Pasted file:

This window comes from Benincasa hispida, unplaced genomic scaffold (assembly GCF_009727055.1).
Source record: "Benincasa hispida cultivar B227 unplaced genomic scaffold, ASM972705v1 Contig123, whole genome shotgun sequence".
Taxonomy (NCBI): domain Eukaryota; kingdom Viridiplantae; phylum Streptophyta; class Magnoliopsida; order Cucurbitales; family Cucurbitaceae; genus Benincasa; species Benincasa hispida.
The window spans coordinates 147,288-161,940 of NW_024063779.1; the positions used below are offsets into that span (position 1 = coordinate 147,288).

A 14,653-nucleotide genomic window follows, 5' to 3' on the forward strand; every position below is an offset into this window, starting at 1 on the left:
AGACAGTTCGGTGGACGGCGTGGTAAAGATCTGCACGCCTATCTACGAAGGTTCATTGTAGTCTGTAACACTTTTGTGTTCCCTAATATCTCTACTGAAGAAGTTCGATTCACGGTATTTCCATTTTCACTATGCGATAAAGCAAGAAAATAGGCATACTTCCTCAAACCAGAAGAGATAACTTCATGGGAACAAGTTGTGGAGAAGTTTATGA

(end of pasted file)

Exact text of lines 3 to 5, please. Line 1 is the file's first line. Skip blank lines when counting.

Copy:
Taxonomy (NCBI): domain Eukaryota; kingdom Viridiplantae; phylum Streptophyta; class Magnoliopsida; order Cucurbitales; family Cucurbitaceae; genus Benincasa; species Benincasa hispida.
The window spans coordinates 147,288-161,940 of NW_024063779.1; the positions used below are offsets into that span (position 1 = coordinate 147,288).

A 14,653-nucleotide genomic window follows, 5' to 3' on the forward strand; every position below is an offset into this window, starting at 1 on the left: